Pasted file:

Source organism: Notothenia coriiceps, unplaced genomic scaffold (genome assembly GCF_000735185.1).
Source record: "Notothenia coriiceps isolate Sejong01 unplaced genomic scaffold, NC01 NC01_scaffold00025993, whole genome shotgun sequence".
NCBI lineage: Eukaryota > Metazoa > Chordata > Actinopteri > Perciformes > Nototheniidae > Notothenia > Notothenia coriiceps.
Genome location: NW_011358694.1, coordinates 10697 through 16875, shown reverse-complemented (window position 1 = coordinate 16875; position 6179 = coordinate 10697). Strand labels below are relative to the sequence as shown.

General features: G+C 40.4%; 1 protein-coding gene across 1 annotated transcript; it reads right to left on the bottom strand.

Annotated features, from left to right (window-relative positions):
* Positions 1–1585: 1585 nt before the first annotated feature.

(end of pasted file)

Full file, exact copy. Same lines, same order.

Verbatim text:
Source organism: Notothenia coriiceps, unplaced genomic scaffold (genome assembly GCF_000735185.1).
Source record: "Notothenia coriiceps isolate Sejong01 unplaced genomic scaffold, NC01 NC01_scaffold00025993, whole genome shotgun sequence".
NCBI lineage: Eukaryota > Metazoa > Chordata > Actinopteri > Perciformes > Nototheniidae > Notothenia > Notothenia coriiceps.
Genome location: NW_011358694.1, coordinates 10697 through 16875, shown reverse-complemented (window position 1 = coordinate 16875; position 6179 = coordinate 10697). Strand labels below are relative to the sequence as shown.

General features: G+C 40.4%; 1 protein-coding gene across 1 annotated transcript; it reads right to left on the bottom strand.

Annotated features, from left to right (window-relative positions):
* Positions 1–1585: 1585 nt before the first annotated feature.